Reject the Confirmation of Moniz for DOE

Please reject President Obama’s nomination of “fracking” proponent Dr. Ernest Moniz to serve as the next head of the Department of Energy.

“Fracking” is a highly polluting form of oil and gas extraction that requires blasting huge volumes of water mixed with toxic chemicals and sand…

If you think blasting toxic chemicals into the same ground that gives us the food we eat and the water we drink, is dangerous, if you think allowing fracking to destroy our farmland, contaminate our groundwater and endanger our health sounds like a bad idea, you’re part of a growing movement that is determined to ban fracking across the U.S. and move the country toward a sustainable future of clean energy and organic food and farming.

President Obama has nominated ardent “fracking” supporter Dr. Ernest Moniz as the next head of the U.S. Department of Energy (DOE).  Moniz is the director of MIT’s Energy Institute, which boasts such Big Oil financial backers as BP, Chevron and Saudi Aramco.

Please sign our petition. Tell the Senate: Reject Moniz!

Fracking is a highly polluting form of oil and gas extraction that requires blasting huge volumes of water, mixed with toxic chemicals and sand, deep into the earth to break up rock formations. There are more than 600,000 fracking wells and waste injection sites littering the United States.

Contaminated crops and farm animals raised for food subsequently serve as possible avenues for exposing humans to these same hazardous chemicals, including arsenic, benzene, ethylene glycol (antifreeze), formaldehyde, lead, toluene, Uranium-238 and Radium-226. The American Academy of Pediatrics’ list of common health problems from exposure to these fracking chemicals includes autism, asthma, cancer, heart disease, kidney failure, infertility, birth defects, allergies, endocrine diseases and immune system disorders.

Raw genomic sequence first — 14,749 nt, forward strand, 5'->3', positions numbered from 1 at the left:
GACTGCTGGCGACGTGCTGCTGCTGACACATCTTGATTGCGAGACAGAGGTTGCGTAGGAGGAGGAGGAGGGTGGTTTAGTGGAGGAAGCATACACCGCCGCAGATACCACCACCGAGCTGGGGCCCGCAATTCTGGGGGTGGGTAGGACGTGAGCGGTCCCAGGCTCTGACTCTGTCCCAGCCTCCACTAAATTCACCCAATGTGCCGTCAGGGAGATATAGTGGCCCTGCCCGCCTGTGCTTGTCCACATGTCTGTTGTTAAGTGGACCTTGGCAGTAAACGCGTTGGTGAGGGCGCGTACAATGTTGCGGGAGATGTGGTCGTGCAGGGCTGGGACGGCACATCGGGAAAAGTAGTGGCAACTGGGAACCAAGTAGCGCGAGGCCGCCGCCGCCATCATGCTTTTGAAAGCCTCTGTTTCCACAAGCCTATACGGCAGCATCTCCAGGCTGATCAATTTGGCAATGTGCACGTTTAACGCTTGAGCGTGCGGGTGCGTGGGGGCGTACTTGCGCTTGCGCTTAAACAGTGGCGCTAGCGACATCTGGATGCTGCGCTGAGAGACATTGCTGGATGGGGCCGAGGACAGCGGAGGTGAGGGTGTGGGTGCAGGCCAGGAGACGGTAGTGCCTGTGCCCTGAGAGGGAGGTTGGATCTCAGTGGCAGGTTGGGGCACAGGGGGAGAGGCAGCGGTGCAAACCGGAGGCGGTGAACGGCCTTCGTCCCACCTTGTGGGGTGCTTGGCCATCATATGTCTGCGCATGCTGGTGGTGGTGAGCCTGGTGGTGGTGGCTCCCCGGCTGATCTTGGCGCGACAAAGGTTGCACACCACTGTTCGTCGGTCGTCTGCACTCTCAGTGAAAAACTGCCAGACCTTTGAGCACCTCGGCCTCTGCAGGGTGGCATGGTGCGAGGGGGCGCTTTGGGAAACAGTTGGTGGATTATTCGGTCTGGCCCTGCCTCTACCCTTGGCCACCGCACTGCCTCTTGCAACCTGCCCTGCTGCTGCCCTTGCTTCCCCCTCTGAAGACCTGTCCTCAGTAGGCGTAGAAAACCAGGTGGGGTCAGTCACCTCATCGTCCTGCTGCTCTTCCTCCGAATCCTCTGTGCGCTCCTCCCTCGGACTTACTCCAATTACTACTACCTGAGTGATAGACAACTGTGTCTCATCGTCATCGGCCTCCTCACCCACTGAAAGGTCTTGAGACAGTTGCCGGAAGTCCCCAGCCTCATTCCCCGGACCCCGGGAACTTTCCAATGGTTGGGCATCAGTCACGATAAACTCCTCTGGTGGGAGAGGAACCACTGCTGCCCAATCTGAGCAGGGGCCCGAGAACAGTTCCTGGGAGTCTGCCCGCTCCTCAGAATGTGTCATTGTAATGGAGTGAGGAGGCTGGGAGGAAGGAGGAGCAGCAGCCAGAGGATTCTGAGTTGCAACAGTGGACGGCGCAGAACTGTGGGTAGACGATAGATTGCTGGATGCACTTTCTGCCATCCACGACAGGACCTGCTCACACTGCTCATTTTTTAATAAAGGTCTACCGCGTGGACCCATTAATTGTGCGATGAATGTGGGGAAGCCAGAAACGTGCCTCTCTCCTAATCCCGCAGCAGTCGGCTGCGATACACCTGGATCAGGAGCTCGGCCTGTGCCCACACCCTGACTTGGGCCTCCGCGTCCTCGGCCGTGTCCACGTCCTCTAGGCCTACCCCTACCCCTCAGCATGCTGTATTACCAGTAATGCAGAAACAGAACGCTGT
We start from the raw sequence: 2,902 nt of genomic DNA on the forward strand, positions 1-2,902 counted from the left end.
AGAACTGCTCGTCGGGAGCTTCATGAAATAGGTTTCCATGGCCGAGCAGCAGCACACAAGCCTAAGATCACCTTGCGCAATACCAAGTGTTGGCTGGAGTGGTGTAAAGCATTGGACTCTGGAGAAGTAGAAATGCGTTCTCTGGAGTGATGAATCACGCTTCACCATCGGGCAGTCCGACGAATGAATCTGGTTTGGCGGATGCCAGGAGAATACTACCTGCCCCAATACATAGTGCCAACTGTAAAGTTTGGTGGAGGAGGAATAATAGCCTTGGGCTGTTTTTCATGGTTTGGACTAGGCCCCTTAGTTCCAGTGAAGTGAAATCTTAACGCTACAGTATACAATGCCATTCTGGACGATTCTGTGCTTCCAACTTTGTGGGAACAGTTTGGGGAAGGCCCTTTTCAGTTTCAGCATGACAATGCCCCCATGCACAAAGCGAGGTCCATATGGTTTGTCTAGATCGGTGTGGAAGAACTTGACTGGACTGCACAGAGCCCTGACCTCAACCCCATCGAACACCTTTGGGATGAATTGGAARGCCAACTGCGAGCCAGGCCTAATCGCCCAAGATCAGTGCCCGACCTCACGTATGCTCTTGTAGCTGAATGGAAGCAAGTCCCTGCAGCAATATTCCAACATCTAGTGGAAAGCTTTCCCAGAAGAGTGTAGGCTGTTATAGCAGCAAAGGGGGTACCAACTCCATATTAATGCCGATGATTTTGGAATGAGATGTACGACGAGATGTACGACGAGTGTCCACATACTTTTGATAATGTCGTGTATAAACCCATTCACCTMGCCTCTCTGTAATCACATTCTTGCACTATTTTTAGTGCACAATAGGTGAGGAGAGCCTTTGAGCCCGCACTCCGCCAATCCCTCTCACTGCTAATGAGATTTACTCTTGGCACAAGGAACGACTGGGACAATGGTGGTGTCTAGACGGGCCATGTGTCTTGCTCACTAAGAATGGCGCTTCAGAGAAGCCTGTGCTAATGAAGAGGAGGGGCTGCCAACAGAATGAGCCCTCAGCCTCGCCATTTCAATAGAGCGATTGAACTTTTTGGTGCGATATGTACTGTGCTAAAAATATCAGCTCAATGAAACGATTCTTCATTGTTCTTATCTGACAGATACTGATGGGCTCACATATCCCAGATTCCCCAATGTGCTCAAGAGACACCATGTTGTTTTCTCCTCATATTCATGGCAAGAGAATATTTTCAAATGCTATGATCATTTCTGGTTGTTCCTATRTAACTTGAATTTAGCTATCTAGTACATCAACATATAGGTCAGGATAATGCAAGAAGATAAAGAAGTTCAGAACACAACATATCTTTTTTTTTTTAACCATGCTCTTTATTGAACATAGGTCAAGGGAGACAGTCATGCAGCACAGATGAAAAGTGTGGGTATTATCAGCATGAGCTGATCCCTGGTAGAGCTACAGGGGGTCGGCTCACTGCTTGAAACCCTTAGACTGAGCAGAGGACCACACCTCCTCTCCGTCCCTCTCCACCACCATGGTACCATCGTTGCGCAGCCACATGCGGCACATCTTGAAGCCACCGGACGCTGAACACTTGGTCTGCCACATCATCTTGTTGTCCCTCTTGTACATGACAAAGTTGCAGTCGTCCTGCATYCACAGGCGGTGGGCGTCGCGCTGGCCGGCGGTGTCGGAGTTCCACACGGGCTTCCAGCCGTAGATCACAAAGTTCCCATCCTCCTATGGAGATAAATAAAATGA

recent study that involved interviews with animal owners who live near gas drilling operations revealed frequent deaths. Animals that survived exhibited health problems including infertility, birth defects and worsening reproductive health in successive breeding seasons. Some animals developed unusual neurological conditions, anorexia, and liver or kidney disease.

Increasing numbers of farmers on the front lines of the fracking fight have fallen ill, too:

  • Carol French, a Pennsylvania dairy farmer is surrounded by nine gas wells. Two weeks after she noticed her water had changed her daughter developed a fever and diarrhea that turned to blood. She lost ten pounds in seven days.
  • Steve and Jacki Schilke, two North Dakota ranchers, are surrounded by 32 oil and gas wells within three miles of their 160-acre ranch. Jacki blames the wells for the loss of two dogs, five cows and a number of chickens, as well as the decline of her own health. Her symptoms began a few days after the wells were fracked, when a burning feeling in her lungs sent her to the emergency room.
  • Christine Moore, an Ohio horse rescuer, had a well fracked five miles from her house. Within two months her water went bad. An oily film formed across the surface of the water in her horses’ bowls. The water inside her home, pumped from her well and filtered through a softener, began giving her severe stomachaches.